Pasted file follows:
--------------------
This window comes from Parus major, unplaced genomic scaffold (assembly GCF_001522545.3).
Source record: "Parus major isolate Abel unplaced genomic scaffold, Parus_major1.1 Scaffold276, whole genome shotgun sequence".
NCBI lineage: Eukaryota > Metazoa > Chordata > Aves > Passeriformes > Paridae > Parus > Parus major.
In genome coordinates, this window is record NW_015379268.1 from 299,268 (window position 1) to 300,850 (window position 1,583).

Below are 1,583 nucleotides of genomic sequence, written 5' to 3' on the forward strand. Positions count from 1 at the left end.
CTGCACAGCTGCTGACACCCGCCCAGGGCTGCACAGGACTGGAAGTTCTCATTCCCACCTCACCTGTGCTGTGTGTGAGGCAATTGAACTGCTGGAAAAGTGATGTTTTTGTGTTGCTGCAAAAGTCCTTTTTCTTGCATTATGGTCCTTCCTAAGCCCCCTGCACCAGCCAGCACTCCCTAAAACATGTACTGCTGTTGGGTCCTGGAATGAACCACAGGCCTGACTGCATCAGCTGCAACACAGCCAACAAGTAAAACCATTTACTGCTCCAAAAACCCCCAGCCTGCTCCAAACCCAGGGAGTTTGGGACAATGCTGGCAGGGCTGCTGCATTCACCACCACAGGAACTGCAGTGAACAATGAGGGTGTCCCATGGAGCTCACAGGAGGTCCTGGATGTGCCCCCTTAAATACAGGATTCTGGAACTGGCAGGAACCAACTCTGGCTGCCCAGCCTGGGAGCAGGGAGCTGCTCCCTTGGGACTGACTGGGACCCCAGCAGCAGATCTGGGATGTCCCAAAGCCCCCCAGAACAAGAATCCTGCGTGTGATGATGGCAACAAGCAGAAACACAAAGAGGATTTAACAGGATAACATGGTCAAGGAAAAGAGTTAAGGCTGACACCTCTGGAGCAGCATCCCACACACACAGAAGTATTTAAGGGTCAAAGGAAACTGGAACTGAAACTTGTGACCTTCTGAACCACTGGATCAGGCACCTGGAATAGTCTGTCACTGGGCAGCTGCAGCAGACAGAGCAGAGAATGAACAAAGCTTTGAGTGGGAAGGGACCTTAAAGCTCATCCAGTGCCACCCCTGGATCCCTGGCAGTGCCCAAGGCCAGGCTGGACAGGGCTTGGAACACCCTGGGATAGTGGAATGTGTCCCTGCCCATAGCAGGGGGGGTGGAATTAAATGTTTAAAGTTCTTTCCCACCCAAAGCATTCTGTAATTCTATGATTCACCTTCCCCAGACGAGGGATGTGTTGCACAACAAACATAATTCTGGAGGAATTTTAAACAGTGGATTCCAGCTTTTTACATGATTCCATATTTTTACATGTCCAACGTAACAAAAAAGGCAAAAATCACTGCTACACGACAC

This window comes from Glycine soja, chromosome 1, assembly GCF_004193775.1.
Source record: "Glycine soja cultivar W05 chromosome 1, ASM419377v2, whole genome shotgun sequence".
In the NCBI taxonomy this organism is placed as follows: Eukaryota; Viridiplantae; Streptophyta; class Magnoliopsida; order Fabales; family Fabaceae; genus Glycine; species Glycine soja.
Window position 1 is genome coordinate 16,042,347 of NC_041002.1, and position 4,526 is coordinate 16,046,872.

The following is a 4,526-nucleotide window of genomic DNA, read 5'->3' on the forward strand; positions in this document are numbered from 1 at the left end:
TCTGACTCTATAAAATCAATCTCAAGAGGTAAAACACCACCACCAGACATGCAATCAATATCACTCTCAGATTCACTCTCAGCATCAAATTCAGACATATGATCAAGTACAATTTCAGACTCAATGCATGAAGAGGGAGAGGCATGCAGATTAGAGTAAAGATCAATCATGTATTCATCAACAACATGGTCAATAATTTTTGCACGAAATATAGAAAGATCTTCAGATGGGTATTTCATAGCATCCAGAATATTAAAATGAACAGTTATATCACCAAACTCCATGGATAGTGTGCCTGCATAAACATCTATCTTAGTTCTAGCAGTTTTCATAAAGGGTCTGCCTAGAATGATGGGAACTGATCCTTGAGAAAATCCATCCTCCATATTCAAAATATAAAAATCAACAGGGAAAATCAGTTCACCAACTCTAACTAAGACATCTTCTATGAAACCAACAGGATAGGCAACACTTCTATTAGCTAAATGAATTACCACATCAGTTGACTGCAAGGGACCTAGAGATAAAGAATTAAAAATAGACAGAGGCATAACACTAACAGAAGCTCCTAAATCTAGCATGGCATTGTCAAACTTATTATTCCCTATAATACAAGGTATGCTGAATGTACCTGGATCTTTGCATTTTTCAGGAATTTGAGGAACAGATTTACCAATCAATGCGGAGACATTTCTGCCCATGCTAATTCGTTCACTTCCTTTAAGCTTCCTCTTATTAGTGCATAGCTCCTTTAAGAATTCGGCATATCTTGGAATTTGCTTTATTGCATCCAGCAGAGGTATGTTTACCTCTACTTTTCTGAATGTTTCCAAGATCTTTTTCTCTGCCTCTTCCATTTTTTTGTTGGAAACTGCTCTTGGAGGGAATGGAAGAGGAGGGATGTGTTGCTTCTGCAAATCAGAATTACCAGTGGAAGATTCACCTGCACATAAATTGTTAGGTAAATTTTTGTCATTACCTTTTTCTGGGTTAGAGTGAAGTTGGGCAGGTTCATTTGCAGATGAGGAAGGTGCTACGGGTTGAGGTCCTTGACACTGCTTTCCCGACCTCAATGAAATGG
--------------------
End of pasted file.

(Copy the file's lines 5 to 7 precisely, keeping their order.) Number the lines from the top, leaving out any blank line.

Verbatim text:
Below are 1,583 nucleotides of genomic sequence, written 5' to 3' on the forward strand. Positions count from 1 at the left end.
CTGCACAGCTGCTGACACCCGCCCAGGGCTGCACAGGACTGGAAGTTCTCATTCCCACCTCACCTGTGCTGTGTGTGAGGCAATTGAACTGCTGGAAAAGTGATGTTTTTGTGTTGCTGCAAAAGTCCTTTTTCTTGCATTATGGTCCTTCCTAAGCCCCCTGCACCAGCCAGCACTCCCTAAAACATGTACTGCTGTTGGGTCCTGGAATGAACCACAGGCCTGACTGCATCAGCTGCAACACAGCCAACAAGTAAAACCATTTACTGCTCCAAAAACCCCCAGCCTGCTCCAAACCCAGGGAGTTTGGGACAATGCTGGCAGGGCTGCTGCATTCACCACCACAGGAACTGCAGTGAACAATGAGGGTGTCCCATGGAGCTCACAGGAGGTCCTGGATGTGCCCCCTTAAATACAGGATTCTGGAACTGGCAGGAACCAACTCTGGCTGCCCAGCCTGGGAGCAGGGAGCTGCTCCCTTGGGACTGACTGGGACCCCAGCAGCAGATCTGGGATGTCCCAAAGCCCCCCAGAACAAGAATCCTGCGTGTGATGATGGCAACAAGCAGAAACACAAAGAGGATTTAACAGGATAACATGGTCAAGGAAAAGAGTTAAGGCTGACACCTCTGGAGCAGCATCCCACACACACAGAAGTATTTAAGGGTCAAAGGAAACTGGAACTGAAACTTGTGACCTTCTGAACCACTGGATCAGGCACCTGGAATAGTCTGTCACTGGGCAGCTGCAGCAGACAGAGCAGAGAATGAACAAAGCTTTGAGTGGGAAGGGACCTTAAAGCTCATCCAGTGCCACCCCTGGATCCCTGGCAGTGCCCAAGGCCAGGCTGGACAGGGCTTGGAACACCCTGGGATAGTGGAATGTGTCCCTGCCCATAGCAGGGGGGGTGGAATTAAATGTTTAAAGTTCTTTCCCACCCAAAGCATTCTGTAATTCTATGATTCACCTTCCCCAGACGAGGGATGTGTTGCACAACAAACATAATTCTGGAGGAATTTTAAACAGTGGATTCCAGCTTTTTACATGATTCCATATTTTTACATGTCCAACGTAACAAAAAAGGCAAAAATCACTGCTACACGACAC

This window comes from Glycine soja, chromosome 1, assembly GCF_004193775.1.